The 2014 NCAA tournament hasn't been short on excitement, and now the stakes will be even higher with the Sweet 16 tipping off on Thursday.
Plenty of brackets have been busted after the chaos that accompanied the first few rounds. Now there will be a more refined focus on the individual games and more time to digest matchups and research how they might unfold.
Telecasts will run late as the weekend approaches, with no games scheduled to tip before 7:15 p.m. ET. However, for those unable to access a TV, March Madness Live has the live stream aspect of the tourney covered, and all games can be viewed there.
In addition to the updated Sweet 16 schedule, below is a preview of what to expect at this stage of the Big Dance.
|Thursday, March 27||Spread||Time (ET)||TV||Live Stream|
|South - No. 10 Stanford vs. No. 11 Dayton||Stanford -2.5||7:15 p.m.||CBS||March Madness Live|
|West - No. 2 Wisconsin vs. No. 6 Baylor||Wisconsin -3.5||7:47 p.m.||TBS||March Madness Live|
|South - No. 1 Florida vs. No. 4 UCLA||Florida -5||9:45 p.m.||CBS||March Madness Live|
|West - No. 1 Arizona vs. No. 4 San Diego State||Arizona -6||10:17 p.m.||TBS||March Madness Live|
|Friday, March 28||Spread||Time (ET)||TV||Live Stream|
|Midwest - No. 2 Michigan vs. No. 11 Tennessee||Michigan -1.5||7:15 p.m.||CBS||March Madness Live|
|East - No. 3 Iowa State vs. No. 7 Connecticut||Iowa State -1||7:27 p.m.||TNT||March Madness Live|
|Midwest - No. 4 Louisville vs. No. 8 Kentucky||Louisville -5||9:45 p.m.||CBS||March Madness Live|
|East - No. 1 Virginia vs. No. 4 Michigan State||Michigan State -2||9:57 p.m.||TBS||March Madness Live|
Source: CBSSports.com, VegasInsider.com
Analysis of Major Storylines
Serious Cinderella Potential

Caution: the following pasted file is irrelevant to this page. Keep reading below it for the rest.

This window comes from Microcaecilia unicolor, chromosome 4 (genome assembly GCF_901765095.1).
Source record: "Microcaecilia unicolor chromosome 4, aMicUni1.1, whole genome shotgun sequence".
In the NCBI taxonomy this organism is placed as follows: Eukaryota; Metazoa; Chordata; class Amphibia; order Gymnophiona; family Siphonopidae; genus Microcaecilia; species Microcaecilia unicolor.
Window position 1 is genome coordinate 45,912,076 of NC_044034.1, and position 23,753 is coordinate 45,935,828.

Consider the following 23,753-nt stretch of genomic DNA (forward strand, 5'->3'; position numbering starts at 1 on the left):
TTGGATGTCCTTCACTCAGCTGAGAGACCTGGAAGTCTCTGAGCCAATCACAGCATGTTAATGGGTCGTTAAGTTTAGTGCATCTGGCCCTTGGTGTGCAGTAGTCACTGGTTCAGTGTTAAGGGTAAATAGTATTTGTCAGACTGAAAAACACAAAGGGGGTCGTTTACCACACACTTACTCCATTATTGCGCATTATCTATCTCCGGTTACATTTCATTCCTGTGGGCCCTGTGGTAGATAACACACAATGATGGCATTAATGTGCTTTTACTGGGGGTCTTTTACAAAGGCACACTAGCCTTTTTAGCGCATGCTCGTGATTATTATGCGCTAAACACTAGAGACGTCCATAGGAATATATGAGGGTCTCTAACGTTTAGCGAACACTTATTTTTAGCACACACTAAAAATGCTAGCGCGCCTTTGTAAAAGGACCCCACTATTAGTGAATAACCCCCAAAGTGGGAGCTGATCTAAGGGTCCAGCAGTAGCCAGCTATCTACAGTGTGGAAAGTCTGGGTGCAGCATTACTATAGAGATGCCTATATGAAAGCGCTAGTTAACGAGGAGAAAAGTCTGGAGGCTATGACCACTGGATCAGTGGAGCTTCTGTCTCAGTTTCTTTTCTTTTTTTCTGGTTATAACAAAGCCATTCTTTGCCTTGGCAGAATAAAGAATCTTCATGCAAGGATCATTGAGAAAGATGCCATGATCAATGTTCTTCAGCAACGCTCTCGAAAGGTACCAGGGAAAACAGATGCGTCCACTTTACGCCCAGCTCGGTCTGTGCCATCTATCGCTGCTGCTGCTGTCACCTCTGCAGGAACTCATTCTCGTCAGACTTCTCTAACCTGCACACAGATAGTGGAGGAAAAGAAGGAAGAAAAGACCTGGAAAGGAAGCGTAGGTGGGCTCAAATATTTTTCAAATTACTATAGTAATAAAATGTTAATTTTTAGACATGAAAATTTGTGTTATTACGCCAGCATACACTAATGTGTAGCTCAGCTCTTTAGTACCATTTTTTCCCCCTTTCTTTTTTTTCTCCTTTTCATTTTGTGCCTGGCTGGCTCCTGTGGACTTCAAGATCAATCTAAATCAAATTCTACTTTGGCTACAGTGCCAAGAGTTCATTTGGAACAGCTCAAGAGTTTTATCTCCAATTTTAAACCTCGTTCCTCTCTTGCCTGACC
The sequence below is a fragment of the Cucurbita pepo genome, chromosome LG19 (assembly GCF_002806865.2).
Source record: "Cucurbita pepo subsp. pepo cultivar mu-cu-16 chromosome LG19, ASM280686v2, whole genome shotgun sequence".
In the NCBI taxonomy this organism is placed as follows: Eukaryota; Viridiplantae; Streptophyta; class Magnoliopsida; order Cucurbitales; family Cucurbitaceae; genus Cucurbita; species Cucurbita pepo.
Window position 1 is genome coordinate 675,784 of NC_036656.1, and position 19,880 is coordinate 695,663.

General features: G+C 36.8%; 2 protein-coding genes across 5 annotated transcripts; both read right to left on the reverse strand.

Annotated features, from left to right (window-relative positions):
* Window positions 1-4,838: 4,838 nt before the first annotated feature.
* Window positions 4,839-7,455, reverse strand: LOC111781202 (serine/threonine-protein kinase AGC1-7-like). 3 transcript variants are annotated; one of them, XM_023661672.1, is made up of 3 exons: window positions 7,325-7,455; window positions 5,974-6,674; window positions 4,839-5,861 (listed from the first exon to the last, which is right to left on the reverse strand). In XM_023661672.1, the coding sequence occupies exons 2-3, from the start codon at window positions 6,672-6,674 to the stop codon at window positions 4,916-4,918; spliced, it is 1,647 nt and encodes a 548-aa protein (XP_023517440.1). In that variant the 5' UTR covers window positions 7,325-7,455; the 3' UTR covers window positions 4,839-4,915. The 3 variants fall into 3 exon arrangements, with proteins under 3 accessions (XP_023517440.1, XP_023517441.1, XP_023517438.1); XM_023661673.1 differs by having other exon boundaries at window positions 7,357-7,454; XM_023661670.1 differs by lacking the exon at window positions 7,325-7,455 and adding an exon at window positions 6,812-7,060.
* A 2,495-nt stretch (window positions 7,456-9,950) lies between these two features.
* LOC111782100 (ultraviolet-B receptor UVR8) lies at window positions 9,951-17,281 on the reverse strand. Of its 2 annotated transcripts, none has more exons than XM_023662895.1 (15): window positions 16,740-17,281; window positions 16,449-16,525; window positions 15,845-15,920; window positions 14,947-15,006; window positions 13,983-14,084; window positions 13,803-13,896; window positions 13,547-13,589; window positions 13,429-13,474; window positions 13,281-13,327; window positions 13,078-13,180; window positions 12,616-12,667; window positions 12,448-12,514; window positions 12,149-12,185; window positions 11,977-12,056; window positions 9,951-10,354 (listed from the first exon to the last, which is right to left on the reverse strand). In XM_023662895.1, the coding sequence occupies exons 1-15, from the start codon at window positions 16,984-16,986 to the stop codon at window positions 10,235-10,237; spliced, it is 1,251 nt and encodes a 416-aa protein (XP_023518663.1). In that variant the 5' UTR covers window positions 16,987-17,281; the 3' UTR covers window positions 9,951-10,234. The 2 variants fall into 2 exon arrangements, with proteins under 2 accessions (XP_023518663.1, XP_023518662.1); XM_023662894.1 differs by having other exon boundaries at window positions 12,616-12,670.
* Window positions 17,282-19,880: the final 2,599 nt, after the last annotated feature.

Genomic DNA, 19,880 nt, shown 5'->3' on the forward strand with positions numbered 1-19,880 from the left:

At least one double-digit seed will reach the Elite Eight when the winner of the South's No. 10 Stanford and No. 11 Dayton is determined in the opening Sweet 16 contest.
Then there's another No. 11 in the Tennessee Volunteers, who had to play a First Four game just to get into the round of 64. Forward Jarnell Stokes has been tearing it up in the tourney, averaging 20.3 points and 15 rebounds in three contests.
Stokes implied he wasn't pleased with Tennessee's inconsistent play this year, yet feels it's prepared the Vols for what they've faced in the postseason, per 247 Sports' Wes Rucker:
#Vols' Jarnell Stokes: "It wasn't fun to be so up and down this season, but I think it made us more battle-tested."— Wes Rucker (@wesrucker247) March 24, 2014
The Volunteers take on second-seeded Michigan—the reigning national runner-up. While that won't be an easy test, Tennessee has a big edge inside with Stokes and Jeronne Maymon, along with enough threats on the perimeter in leading scorer Jordan McRae and Josh Richardson.
As for the aforementioned showdown in the South, Stanford looks like the more balanced, offensively competent team. As impressive as the Flyers' run has been, they got their two tourney victories by a combined three points.
That shows how fine the line is between advancing and being eliminated in March Madness. Per ESPN Research, very few people saw this matchup coming:
Just 0.4% of the 11 million ESPN Tournament Challenge brackets picked Stanford to play Dayton in the Sweet 16— ESPN Research (@ESPNResearch) March 23, 2014
Both squads are heavily reliant on defense, so this should be a rather low-scoring affair. It's dangerous to underestimate Dayton since it has relished the underdog role in two prior games, but the Cardinal seem like the safer bet here as the slight favorites.
If this one comes down to the wire, Stanford has a more diverse offense—between shot-creating guard Chasson Randle and big men Stefan Nastic and Dwight Powell—to execute better in half-court sets.
How Will the No. 1 Seeds Fare?
The Florida Gators are the clear-cut favorite to win the national title. Their core of four seniors has fallen short of the Final Four by one game in each of the past three seasons, so it's safe to say Billy Donovan will coach the Gators at least to that stage in Arlington.
UCLA is far from a Sweet 16 pushover and has 6'9" point guard Kyle Anderson posing serious matchup problems. ESPN Stats & Info noted how Anderson's unique skill set has translated to the box score in a historic way: